20 theater shows to see this winter

Classics, new musicals, wild experiments---so many reasons to come in from the cold.



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  • Untitled Feminist Show

  • Photograph: David Baltzer

    Gob Squad's Kitchen

  • How I Learned to Drive

  • Rx

  • CQ/CX

  • Carrie

  • Galileo

  • Merrily We Roll Along

  • Death of a Salesman

  • Evita

Untitled Feminist Show

Untitled Feminist Show
Come for the naked chicks, stay for the savage deconstruction of feminist ideology. Young Jean Lee has mocked the Asian identity-politics play, the black identity-politics play, historical drama and Shakespearean tragedy. Now the ferociously talented writer-director goes after her own vagina. Jan 12--28. Baryshnikov Arts Center, 450 W 37th St between Ninth and Tenth Aves (youngjeanlee.org). $25.

Gob Squad's Kitchen
German performance collective Gob Squad reconstructs Pop Art icon Andy Warhol's avant-garde films to investigate the shaky boundaries between artificiality and authenticity, the past and the present, glossy surfaces and murky interiors. Jan 19--Feb 5. Public Theater, 425 Lafayette St between Astor Pl and E 4th St (publictheater.org). $60--$70.

How I Learned to Drive
New York's first revival of the 1997 Paula Vogel coming-of-age memory play stars Tony winner Norbert Leo Butz (Catch Me If You Can) and Elizabeth Reaser (of the Twilight franchise). The Second Stage Theatre production is helmed by the excellent Kate Whoriskey. Previews start Jan 24; opens Feb 13. Second Stage Theatre, 305 W 43rd St between Eighth and Ninth Aves (2st.com). $75.

After her smart and affecting 100 Saints You Should Know, playwright Kate Fodor returns with this timely and bittersweet comedy about love in the age of Zoloft. Meena is a romantically unfulfilled woman who takes part in an experimental trial for a cutting-edge antidepressant. Ethan McSweeney directs the Primary Stages world premiere. Jan 24--Mar 3. 59E59, 59 E 59th St between Madison and Park Aves (primarystages.org). $35--$65.

Playwright Gabe McKinley used to work for The New York Times, so we should assume he has some inside dope for this story, a thinly veiled fictional retelling of the 2003 Jayson Blair scandal. Jay, a fast-rising black reporter at the Times, finds his journalistic dreams going down in flames with charges of plagiarism. This Atlantic Theater Company production is being produced off-site at the Signature Theatre Company while its Chelsea home continues being renovated. Jan 25--Mar 11. Signature Theatre Company's Peter Norton Space, 555 W 42nd St between Tenth and Eleventh Aves (atlantictheater.org). $65.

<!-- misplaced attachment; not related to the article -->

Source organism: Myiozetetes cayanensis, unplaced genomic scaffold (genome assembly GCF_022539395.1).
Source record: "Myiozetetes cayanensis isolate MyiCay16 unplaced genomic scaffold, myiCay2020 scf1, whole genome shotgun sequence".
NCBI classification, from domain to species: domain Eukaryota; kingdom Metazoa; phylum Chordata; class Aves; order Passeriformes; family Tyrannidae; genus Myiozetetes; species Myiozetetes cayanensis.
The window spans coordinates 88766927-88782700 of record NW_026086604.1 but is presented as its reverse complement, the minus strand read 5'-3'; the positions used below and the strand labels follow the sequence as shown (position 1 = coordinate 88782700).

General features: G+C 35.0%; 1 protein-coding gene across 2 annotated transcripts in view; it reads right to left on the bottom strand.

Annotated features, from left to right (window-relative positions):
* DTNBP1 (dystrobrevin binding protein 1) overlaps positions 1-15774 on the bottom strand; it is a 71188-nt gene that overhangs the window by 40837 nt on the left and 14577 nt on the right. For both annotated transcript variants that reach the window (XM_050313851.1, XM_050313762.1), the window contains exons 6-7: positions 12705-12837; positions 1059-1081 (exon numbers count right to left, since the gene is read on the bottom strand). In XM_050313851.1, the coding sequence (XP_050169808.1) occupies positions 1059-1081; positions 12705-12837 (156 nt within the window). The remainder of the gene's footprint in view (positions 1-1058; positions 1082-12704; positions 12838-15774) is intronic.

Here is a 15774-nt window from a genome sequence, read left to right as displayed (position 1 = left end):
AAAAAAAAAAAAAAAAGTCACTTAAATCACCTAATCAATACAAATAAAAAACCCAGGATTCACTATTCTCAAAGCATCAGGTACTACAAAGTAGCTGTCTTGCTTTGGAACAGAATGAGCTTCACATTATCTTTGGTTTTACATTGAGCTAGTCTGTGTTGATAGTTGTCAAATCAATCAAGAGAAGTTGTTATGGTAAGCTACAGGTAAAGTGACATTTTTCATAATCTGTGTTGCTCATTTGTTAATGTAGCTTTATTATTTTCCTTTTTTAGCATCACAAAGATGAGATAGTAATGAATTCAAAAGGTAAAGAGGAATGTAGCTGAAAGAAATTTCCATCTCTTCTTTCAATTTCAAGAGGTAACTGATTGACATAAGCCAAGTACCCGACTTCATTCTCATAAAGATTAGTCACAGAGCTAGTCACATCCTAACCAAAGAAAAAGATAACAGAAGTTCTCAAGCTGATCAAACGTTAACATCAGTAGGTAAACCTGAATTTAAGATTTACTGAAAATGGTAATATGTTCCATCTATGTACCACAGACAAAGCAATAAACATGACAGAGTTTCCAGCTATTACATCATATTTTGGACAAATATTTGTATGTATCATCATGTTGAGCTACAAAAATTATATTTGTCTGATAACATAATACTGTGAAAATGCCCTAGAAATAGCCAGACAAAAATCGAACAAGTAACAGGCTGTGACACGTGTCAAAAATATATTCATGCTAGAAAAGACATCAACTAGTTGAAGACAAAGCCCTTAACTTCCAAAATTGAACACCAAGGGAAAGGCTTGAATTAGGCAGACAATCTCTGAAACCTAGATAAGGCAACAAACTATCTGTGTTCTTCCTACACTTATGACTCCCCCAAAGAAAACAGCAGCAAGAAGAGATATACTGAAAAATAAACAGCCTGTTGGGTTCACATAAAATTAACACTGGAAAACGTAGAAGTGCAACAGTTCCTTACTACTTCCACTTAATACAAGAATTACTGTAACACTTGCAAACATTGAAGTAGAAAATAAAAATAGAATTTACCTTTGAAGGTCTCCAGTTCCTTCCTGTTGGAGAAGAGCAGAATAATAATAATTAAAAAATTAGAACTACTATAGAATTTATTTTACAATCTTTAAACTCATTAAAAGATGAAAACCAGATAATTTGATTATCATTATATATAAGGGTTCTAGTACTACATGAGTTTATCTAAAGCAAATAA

One of Broadway's most notorious musical disasters (it even inspired a book about flops called Not Since Carrie...) returns Off Broadway in a revised revival. The MCC Theater production of the horror-laced tuner is directed by Stafford Arima and stars Molly Ranson as a socially awkward teen with a lot on her mind. Previews start Jan 31; opens Mar 1. Lucille Lortel Theatre, 121 Christopher St between Bleecker and Hudson Sts (mcctheater.org). $89--$149.

We would walk ten miles in a snowstorm to see F. Murray Abraham do dinner theater, but luckily, we won't have to travel that far. The forceful, magnetic performer (one of the best Shylocks we've ever seen) plays the title role in Bertolt Brecht's seldom-produced history lesson about science, power and political survival. Brian Kulick directs. Feb 1--Mar 11. Classic Stage Company, 136 E 13th St between Third and Fourth Aves (classicstage.org). $75.

Merrily We Roll Along
In the past decade, there have been revivals of nearly every major musical by composer-lyricist god Stephen Sondheim. Now comes one of the trickiest: This 1981 high-concept, reverse-chronological look at friendship, getting older and selling out. Although Merrily tanked on Broadway after only 68 performances, the score is simply thrilling—packed with jubilant fanfares, heartbreaking ballads, breathless patter numbers and, of course, the jaw-dropping lyrics. Can director James Lapine rescue the work, even in an Encores! concert version? He'll have plenty of help from stars Lin-Manuel Miranda, Celia Keenan-Bolger and Colin Donnell. Feb 8--19. New York City Center, 131 W 55th St between Sixth and Seventh Aves (nycitycenter.org). $25--$115.

Death of a Salesman
Although this revival of the Arthur Miller 1949 classic will run through the spring, you will want to get your tickets early; it's going to be a very hot ticket. And no surprise: Legendary director Mike Nichols has the awesome Philip Seymour Hoffman as capitalist casualty Willy Loman. Linda Emond and Andrew Garfield costar as Linda and Biff, respectively. Previews start Feb 13; opens Mar 15. Ethel Barrymore Theatre, 243 W 47th St between Broadway and Eighth Ave (telecharge.com). Note: Tickets will go on sale Dec 17. $46.50--$131.50.

Latin pop star Ricky Martin is rabble-rousing Che, Michael Cerveris is Juan Pern, and Argentine warbler Elena Roger is Eva in the first Broadway revival of Tim Rice and Andrew Lloyd Webber's landmark 1979 musical. Michael Grandage directs the bombastic tale of love, power and revolution in South America. Previews start Mar 12; opens Apr 5. Marquis Theatre, 1535 Broadway at 46th St (evitaonbroadway.com). $75--$155.

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